How Roman Polanski and Jonathan Demme Blur the Line Between Fiction and Reality

Two New Movies Celebrate the Art of Acting

Foregrounding a Vision: Emmanuelle Seigner and Mathieu Almaric in Roman Polanski’s ‘Venus in Fur.’
Courtesy of guy ferrandis
Foregrounding a Vision: Emmanuelle Seigner and Mathieu Almaric in Roman Polanski’s ‘Venus in Fur.’

By Ezra Glinter

Published August 10, 2014, issue of August 15, 2014.

(page 3 of 6)

Grotowski eventually abandoned such open-ended exercises, finding that the lack of structure had its own limitations. And while it’s enticing to think we might be people other than the ones we normally think of as ourselves, even Gregory would admit that such a possibility is achieved only through hard work, if at all. But for actors the prospect of becoming someone else is the essence of what they do. As Shawn wrote in a 1996 essay titled “Myself and How I Got Into the Theater”: “Our daily pretense that we know who we are is abandoned by the actors, who… try out the possibility that what they think and feel is not limited by… the supposed outlines of their supposed biographies.” Most of us don’t wake up one day and decide to become someone else; actors, however, do it all the time.

As a director Gregory has become famous for long, open-ended rehearsals culminating in small productions held in nonconventional spaces. His version of Chekhov’s “Uncle Vanya,” as adapted by David Mamet, took four years of practice at the abandoned Victory Theater on Manhattan’s 42nd Street and was never performed for the public. His 1999 production of Shawn’s play “The Designated Mourner” was held in an abandoned men’s club in Lower Manhattan for an audience of no more than 30 people at a time. In 2005 he directed Samuel Beckett’s “Endgame” in an unfinished building in the middle of a Texas desert.

It might be Gregory’s aversion to theater as mere performance that inspires such unusual stagings; holding an event in an abandoned building automatically turns audience members into participants, rather than just spectators. But Gregory has also enlisted film as a medium to illustrate the porous boundaries of his work. While the possibilities of theatrical transformation might be experienced in the middle of a Polish forest, or witnessed in an unusual rehearsal space, filming a play allows him to portray both the fictional world of the work and its relationship with real-world surroundings. For those of us watching from home, it allows us to see the effect even when we can’t participate in it directly.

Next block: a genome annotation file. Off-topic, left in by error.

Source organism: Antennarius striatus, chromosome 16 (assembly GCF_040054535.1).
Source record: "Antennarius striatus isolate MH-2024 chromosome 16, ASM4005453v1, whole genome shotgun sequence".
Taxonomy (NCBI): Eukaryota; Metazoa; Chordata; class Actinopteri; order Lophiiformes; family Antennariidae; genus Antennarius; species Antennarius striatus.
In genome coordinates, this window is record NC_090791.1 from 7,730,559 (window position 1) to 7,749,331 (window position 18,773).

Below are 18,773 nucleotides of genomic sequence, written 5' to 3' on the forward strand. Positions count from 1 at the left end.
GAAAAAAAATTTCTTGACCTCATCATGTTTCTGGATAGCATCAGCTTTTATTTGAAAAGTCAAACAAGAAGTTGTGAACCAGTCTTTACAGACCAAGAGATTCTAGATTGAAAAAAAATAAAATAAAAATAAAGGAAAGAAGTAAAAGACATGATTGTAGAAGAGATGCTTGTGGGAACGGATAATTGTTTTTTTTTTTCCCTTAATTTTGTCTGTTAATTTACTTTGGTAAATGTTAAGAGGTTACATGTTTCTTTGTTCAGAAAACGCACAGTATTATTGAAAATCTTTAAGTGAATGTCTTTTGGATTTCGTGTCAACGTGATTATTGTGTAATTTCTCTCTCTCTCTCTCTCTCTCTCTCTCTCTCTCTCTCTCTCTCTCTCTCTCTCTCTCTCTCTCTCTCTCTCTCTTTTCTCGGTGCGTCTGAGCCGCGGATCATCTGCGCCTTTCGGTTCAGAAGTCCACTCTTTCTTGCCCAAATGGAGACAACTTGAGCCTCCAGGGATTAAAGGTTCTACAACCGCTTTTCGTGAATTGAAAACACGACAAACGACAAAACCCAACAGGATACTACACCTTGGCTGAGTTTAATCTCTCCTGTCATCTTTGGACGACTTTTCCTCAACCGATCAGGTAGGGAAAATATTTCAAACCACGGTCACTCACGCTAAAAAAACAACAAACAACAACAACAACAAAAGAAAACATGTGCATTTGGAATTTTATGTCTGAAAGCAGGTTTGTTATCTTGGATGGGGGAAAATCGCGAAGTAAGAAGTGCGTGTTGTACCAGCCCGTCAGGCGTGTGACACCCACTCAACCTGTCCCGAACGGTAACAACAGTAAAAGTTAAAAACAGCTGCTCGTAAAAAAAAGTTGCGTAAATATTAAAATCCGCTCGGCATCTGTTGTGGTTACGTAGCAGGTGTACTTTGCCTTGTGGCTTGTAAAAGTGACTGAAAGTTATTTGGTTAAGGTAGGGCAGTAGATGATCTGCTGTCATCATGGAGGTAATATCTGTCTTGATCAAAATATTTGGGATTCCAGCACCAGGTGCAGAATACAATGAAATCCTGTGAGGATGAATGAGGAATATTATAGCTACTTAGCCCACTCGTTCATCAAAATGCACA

This dynamic is most evident in “Vanya on 42nd Street” (1994), directed by Malle and based on Gregory’s four-year “Uncle Vanya” rehearsal. At the beginning of the film we see Gregory, the actors and members of the audience approach the theater from the street, either alone or in small groups. Shawn leans against a building, waiting for the others and snacking on a knish. The venue is the New Amsterdam Theatre — another abandoned space on 42nd Street — and the audience is restricted to a few friends. Although the performance was being filmed, Gregory tells an audience member that it is actually just a rehearsal, albeit a complete run-through.

Once everyone is inside the building, the play starts without announcement. It’s difficult to tell at what point the actors become the characters in the play, although, given the presence of the camera, they are actually acting from the start. There are no costumes aside from the clothes they are already wearing, and barely any sets other than tables and chairs, a bottle, glasses and a few books. There is almost no effort to create the illusion of a fictional setting, and some of the props even have the opposite effect. At one point we see Shawn as Vanya, supposedly the manager of a large Russian estate, drinking out of an “I Love NY” paper cup.

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